Kindred spirits

Turrell has a neatly-trimmed full white beard and mustache that give him an almost-professorial air of distinction, cranked up a notch by his black-on-black artist garb and dark eyes that radiate inquisitiveness.

Part Santa Claus twinkle, part adventurer, his gaze is ultimately centered, at times turning inward, always seeming privy to some secret information that results in a demeanor of quiet excitement.

His hair and beard were red when Mattress Factory director Luderowski and curator Olijnyk first met him.

Turrell was flying high. The Whitney Museum of American Art was exhibiting his work. He'd purchased the crater in Arizona, giving physical form to the colossal project that had been gestating in his mind.

The Mattress Factory was also beginning to feel the stirrings of something greater about to happen. Its staff was beginning to plan installation exhibitions on a regular basis, making a significant leap from a '70s-style artist loft-studio-natural foods restaurant co-op space to something that would eventually become a globally recognized alternative museum.

Mattress Factory board member Diane Samuels saw Turrell's Whitney show, and it was her glowing praise that led Luderowski and Olijnyk to make a cursory investigation of his work. They arranged to meet with Turrell in New York City shortly after, and during a cab ride from TriBeCa to the East 80s, they closed the deal for an installation in Pittsburgh in 1983.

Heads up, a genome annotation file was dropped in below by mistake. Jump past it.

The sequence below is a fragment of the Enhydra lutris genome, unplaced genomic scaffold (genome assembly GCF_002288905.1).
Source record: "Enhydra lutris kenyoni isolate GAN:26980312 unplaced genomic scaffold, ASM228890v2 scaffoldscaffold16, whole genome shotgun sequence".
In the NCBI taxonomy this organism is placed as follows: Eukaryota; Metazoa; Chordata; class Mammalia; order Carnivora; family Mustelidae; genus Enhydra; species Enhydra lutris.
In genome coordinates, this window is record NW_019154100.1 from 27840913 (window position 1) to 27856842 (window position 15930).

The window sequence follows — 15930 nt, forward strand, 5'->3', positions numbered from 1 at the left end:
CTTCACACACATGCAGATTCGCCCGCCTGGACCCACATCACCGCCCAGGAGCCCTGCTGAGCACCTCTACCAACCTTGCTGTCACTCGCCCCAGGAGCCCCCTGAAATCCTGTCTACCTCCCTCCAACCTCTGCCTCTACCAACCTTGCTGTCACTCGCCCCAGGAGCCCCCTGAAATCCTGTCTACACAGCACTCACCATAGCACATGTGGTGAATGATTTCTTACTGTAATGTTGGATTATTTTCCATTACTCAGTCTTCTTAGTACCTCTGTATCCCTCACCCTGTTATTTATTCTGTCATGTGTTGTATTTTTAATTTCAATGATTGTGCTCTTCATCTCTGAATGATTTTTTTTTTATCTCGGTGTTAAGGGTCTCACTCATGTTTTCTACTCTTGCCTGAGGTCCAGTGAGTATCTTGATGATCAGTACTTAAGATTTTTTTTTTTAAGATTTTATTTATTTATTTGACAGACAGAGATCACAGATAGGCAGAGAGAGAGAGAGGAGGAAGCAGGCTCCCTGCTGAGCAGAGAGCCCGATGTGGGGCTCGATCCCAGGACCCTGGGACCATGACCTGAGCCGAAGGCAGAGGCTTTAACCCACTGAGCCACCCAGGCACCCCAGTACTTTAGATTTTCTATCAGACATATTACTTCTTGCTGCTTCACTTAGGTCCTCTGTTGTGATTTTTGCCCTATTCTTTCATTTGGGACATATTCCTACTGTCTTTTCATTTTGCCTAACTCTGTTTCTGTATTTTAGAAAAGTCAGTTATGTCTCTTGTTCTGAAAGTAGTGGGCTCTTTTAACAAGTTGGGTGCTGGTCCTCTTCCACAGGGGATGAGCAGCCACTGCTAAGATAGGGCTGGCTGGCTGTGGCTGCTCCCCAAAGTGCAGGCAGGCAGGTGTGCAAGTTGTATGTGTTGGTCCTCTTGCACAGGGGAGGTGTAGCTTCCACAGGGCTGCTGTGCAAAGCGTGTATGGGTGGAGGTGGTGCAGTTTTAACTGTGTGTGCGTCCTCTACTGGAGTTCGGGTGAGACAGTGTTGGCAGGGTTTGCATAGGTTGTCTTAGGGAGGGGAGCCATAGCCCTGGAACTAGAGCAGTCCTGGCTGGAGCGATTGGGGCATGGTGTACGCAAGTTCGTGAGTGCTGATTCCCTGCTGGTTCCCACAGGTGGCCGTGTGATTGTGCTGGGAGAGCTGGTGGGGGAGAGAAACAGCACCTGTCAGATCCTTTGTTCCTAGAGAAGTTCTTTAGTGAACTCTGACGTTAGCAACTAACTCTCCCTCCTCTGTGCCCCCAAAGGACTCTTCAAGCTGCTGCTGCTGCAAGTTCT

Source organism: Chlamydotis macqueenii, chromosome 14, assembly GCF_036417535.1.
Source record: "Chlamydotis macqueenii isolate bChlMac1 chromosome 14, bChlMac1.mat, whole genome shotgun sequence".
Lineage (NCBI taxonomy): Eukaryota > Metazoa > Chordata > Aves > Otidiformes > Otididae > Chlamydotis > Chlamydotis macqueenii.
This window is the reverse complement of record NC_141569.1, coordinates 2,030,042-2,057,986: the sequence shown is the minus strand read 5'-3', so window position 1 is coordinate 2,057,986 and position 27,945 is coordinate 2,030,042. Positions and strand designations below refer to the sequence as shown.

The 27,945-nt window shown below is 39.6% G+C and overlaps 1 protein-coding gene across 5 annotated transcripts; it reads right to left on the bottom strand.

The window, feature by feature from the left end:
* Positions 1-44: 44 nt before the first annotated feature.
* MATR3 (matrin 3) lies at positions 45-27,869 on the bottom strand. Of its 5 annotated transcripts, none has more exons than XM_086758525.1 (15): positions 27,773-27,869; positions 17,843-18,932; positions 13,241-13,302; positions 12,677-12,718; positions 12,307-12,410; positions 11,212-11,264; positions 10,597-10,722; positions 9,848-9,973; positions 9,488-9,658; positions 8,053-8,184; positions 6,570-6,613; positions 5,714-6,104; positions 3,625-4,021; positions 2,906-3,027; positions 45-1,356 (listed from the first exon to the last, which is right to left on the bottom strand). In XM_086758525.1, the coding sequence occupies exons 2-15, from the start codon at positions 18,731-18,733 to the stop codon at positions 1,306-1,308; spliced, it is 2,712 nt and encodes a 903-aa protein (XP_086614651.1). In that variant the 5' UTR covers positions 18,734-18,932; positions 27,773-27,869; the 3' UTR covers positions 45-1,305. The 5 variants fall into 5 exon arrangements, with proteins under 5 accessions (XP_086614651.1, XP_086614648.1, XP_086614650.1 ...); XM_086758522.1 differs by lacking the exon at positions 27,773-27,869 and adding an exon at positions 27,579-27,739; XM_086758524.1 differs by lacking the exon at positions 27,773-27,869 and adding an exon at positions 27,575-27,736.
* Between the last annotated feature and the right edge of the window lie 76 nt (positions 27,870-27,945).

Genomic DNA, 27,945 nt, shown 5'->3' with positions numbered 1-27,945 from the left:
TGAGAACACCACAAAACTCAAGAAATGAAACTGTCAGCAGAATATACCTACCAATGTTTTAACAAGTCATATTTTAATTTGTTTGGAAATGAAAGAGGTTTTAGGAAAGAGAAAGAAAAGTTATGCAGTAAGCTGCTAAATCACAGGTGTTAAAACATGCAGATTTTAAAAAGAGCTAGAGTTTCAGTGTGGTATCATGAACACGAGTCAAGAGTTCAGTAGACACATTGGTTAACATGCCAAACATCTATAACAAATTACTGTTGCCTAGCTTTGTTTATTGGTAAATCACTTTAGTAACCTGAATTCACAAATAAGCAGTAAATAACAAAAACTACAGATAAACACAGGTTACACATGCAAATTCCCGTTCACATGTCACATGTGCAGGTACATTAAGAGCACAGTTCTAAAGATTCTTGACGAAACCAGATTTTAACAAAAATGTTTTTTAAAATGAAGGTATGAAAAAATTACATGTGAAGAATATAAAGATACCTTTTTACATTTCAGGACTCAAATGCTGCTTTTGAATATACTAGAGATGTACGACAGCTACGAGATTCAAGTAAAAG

The installation became two, each the beginning of a new direction for Turrell: "Pleiades," his first dark piece, and "Danae," the first work that had light inside and outside the aperture at the same time.

Later, the installations were bartered for Olijnyk's huge band saw and stash of black walnut, which the three parties rented a U-haul to move to Arizona, trailing Turrell's newly purchased Jaguar that had collapsed in the museum's driveway. But we digress.

The two 1983 works, along with "Catso Red," which was donated to the museum by a collector in 1994, make the Mattress Factory the only American venue in which to see so many of Turrell's pieces permanently installed.